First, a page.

UI’s new alcohol plan well intentioned, but a bit naive


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At first glance, the University of Iowa’s new Alcohol Harm Reduction Plan seemed absurd. We were especially concerned with the preliminary suggestion that prospective students divulge past problems with alcohol. Fortunately, officials decided to strike this misguided admissions policy from the plan.

“The more we thought about it, the more we thought it wasn’t a good idea,” UI Vice President for Student Services Tom Rocklin told the Editorial Board.

Though we generally support alcohol education and measures to curb underage drinking, the Editorial Board still regards the revised plan as unfeasible. The goals — including cutting binge drinking rates by 15 percent — are lofty and unattainable, and some of its specific components are disconcerting. We don’t question the alcohol committee’s good intentions; but the contours of the plan suggest it was written by a group of Pollyannas.

While the three-year plan was formally released on Tuesday, Rocklin said it is still evolving and is not inflexible. The committee will meet four times a year, with subcommittees meeting more frequently. Each year, the members will add onto the plan or remove ineffective items.

Alcohol-education programs are an important element of the current plan. However, it’s clear that students often ignore programs such as AlcoholEdu. An increase in similar programs likely won’t win the attention of students.

The plan also suggests distributing surveys to sophomore students in the hopes of identifying those with drinking problems. There are potential problems with this component as well. The committee first assumes that students will actually fill out these surveys. Second, they assume students will complete the surveys in good faith. These assumptions are flawed and naïve.

Aside from the ineffective, there are distressing components of the plan. For example, the proposed increase in enforcement of alcohol-related off-campus infractions would encroach upon students’ rights to private behavior. It would also open the door to future campus policing of off-campus actions. Additionally, such policing may disproportionately affect minorities, who are already often subjected to discriminatory treatment.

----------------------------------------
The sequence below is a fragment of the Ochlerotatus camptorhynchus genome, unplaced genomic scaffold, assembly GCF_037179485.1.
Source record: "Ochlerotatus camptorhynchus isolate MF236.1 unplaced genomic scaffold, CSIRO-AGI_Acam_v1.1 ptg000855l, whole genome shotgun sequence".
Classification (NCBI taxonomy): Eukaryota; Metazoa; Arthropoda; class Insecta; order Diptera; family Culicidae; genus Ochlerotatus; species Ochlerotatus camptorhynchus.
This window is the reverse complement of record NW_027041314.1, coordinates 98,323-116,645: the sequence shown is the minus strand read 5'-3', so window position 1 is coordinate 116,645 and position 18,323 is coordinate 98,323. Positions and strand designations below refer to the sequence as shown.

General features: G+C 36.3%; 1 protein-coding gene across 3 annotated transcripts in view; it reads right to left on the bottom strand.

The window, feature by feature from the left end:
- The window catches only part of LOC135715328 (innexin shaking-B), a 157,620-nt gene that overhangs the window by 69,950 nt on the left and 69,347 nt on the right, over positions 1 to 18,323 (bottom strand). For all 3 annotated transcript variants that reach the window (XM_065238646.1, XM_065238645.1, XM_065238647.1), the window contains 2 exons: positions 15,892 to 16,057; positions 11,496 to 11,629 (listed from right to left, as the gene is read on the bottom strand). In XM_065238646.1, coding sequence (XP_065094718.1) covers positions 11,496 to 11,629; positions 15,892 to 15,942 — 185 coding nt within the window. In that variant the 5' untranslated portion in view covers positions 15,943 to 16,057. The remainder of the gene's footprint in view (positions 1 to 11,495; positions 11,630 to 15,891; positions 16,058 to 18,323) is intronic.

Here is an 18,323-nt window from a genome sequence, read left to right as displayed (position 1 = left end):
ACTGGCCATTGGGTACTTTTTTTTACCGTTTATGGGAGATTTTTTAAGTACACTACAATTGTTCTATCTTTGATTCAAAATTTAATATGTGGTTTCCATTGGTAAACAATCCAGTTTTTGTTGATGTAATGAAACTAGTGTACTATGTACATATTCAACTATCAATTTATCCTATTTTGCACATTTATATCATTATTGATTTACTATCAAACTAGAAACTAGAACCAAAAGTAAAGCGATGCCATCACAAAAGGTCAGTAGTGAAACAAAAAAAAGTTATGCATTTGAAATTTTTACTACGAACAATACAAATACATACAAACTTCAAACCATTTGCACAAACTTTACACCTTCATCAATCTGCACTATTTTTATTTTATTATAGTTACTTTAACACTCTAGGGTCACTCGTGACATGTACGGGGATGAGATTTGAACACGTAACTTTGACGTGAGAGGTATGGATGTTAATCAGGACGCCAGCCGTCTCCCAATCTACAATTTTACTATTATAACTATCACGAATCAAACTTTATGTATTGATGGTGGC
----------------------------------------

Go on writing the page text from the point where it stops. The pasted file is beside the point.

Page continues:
In addition to the plan’s faults, it’s also bereft of strong student input. Along with physicians, professors, and public-health officials, the committee requested the help of UI Student Government members during the early stages of the plan. UISG was supposed to be representative of the larger student body.

When questioned about UISG’s help, Rocklin told the Editorial Board, “They are only representative of some of the student body. But it’s hard to invite students who aren’t engaged. I’d be happy to meet with students who have concerns.” The committee should have sought suggestions from students at the plan’s conception, rather than after the fact.

The plan’s intentions are well-meaning, but its measures are impractical or overweening. The educational elements will likely be irrelevant to students, and increased policing is superfluous. It’s clear these measures will do little to combat binge drinking rates.

We suggest the committee go back to the drawing board — and this time, with more student involvement.

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